University of Florida, USA
Title: Construction of elderly characters: Touch, intimacy and sexuality
Biography: Elizabeth Rodriguez Kessler
Despite the belief that the elderly do not think about intimacy and sexuality, research shows that they not only think about sexual activities, they indulge in them. However, before we examine sexuality as such, we must investigate the importance of intimacy and the issue of touch for well-being and healthy aging. Each of the characters to be discussed in this presentation displays a need to love and be loved physically and emotionally. A view of healthy sexuality involves Baby Boomers who, in their 70s, still experience their sexual needs and most are unashamed to discuss them openly. While they were in their teens and early 20s, they led the sexual revolution, openly campaigning for “love not war,” leaving home to live in communes, and disdaining the older generations’ attitude toward love and sexuality. With this in mind, it is not surprising that the aging boomers are now leaders in the research field for ways to stay active and virile. Women, conversely, must deal with the effects of menopause, ageist attitudes, and coping with losing their husbands or partners and thus not always having easy access to healthy sexual activities.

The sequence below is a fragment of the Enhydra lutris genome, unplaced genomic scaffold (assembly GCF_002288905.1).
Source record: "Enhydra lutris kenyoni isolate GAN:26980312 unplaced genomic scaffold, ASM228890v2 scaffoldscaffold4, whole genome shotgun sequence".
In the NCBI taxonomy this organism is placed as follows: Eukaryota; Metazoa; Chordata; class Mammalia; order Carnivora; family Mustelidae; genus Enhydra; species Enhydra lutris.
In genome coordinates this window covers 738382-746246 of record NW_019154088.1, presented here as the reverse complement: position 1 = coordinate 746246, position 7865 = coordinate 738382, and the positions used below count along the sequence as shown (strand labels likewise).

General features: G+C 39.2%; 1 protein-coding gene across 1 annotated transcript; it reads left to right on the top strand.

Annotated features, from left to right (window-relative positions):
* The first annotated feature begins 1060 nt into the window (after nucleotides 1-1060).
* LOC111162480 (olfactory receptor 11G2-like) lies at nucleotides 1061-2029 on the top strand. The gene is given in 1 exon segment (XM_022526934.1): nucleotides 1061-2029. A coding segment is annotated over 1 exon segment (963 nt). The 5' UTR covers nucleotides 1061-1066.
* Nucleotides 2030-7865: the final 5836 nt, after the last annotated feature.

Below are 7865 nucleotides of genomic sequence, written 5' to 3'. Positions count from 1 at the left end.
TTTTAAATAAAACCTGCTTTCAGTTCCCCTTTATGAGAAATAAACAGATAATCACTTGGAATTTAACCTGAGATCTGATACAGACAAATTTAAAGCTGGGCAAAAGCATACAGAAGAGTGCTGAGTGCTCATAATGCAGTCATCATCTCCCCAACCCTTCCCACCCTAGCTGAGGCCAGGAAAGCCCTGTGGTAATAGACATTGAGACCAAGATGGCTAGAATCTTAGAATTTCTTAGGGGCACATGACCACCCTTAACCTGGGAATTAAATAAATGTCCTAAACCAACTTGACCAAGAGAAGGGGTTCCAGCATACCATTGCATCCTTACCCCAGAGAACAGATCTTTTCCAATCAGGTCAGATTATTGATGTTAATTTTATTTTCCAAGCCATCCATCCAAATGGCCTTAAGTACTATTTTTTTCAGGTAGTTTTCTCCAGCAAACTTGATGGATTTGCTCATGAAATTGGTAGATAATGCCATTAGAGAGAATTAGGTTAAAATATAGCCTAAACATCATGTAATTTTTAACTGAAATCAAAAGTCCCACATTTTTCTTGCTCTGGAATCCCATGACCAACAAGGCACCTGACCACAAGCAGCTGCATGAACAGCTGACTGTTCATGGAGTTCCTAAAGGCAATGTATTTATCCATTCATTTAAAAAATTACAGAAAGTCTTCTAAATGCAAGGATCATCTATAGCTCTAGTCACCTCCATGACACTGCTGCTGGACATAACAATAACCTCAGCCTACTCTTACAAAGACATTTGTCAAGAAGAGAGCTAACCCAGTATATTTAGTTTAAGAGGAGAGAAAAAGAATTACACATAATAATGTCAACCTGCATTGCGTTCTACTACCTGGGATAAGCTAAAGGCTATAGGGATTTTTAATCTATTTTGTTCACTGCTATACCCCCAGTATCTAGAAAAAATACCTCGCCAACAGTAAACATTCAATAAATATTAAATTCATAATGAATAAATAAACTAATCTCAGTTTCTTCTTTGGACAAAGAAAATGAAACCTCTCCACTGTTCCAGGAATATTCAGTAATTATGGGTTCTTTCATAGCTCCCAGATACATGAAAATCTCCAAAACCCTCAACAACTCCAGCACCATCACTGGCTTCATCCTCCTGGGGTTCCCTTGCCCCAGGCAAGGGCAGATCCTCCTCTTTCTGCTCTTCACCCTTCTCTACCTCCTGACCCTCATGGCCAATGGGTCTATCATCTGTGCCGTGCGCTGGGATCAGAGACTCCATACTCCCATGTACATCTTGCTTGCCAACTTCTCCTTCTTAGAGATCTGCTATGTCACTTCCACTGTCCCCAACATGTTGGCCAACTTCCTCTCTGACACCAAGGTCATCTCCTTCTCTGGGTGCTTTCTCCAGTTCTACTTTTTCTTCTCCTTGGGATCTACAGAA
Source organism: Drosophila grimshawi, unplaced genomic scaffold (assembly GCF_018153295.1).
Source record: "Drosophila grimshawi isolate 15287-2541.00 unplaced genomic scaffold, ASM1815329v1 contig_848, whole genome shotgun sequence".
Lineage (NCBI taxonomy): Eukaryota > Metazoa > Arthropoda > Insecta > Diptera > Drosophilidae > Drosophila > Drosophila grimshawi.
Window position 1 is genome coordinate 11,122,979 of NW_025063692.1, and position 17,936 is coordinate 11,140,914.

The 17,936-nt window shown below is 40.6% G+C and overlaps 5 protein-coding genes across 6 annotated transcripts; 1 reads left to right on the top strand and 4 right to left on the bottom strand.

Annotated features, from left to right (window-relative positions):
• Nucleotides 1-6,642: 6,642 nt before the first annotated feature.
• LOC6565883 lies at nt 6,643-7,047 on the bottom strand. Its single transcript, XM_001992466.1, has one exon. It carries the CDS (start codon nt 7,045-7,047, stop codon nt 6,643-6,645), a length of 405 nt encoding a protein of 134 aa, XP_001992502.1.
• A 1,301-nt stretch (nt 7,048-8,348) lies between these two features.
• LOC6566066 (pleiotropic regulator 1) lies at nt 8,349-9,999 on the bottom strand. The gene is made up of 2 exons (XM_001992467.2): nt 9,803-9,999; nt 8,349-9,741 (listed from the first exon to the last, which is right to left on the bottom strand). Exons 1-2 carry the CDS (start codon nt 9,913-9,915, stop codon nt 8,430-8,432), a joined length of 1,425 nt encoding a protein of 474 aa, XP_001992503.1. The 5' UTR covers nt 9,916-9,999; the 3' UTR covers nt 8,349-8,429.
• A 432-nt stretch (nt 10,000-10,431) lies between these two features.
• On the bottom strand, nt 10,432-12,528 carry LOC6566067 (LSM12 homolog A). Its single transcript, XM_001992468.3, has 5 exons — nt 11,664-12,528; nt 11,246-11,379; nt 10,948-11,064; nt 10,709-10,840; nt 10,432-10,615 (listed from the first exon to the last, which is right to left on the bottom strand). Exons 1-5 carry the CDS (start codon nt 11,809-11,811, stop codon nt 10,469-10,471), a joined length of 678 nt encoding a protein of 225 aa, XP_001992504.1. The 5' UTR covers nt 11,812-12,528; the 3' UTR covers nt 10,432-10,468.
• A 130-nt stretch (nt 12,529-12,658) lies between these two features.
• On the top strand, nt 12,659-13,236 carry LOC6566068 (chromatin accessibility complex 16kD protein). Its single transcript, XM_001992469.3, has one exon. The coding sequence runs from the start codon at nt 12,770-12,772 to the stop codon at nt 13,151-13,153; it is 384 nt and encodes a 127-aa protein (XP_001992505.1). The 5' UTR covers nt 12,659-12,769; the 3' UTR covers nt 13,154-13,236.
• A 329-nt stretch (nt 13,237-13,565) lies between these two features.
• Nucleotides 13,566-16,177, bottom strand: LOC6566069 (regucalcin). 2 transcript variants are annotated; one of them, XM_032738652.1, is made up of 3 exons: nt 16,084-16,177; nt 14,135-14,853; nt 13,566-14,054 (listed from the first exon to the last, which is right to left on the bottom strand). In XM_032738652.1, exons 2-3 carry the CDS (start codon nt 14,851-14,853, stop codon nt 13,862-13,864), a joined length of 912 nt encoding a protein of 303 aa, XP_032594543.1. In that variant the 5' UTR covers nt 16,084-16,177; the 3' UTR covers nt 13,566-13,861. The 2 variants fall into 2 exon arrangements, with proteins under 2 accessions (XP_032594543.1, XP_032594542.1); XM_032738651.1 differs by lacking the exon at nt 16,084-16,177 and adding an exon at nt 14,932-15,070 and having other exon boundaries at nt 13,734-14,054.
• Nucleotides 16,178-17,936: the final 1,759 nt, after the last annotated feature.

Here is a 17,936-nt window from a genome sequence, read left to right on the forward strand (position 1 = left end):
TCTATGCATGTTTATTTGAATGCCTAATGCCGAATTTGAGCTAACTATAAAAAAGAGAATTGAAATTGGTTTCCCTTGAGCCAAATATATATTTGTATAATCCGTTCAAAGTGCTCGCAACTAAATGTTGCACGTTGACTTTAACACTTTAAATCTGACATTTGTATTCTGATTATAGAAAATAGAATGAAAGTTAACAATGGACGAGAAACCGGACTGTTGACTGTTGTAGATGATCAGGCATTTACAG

Love, intimacy, and sexuality are factors that contribute to healthy aging and must be dealt with appropriately. Denial of the need for sex when the sex drive continues into one’s senior years can create depression, guilt, and frustration on the part of the elderly and can deprive them of a joy they can still experience despite their age. Fortunately for many, The Golden Girls brought sex and women’s, as well as men’s, desire to talk about, participate in, and enjoy the pleasures of sex. In The Golden Girls, older women, Blanch, Dorothy, Rose, and Sophia talk about their encounters and tackle other taboo topics. After the show left the air, sexuality became more popular on television, but it did not incorporate older actors as main characters. Thanks to The Golden Girls, Grace and Frankie aired three seasons ago, and they, too, have broken ground with radical discussion of the older male’s and female’s need for companionship, love, sexuality, intimacy, and personal gratification.
Thus, sex is not only for the young, and that is being conveyed in Grace and Frankie tastefully and humorously and seriously, taking into consideration other problems that can also interfere with having a physical relationship—dementia and the guilt it creates in the patient’s husband. While this is a step in the right direction, there are still other obstacles the elderly in today’s more permissive and sexually visible society must learn to avoid and prevent and adult children must learn to accept their parents’ and/or grandparents’ dynamic sexuality.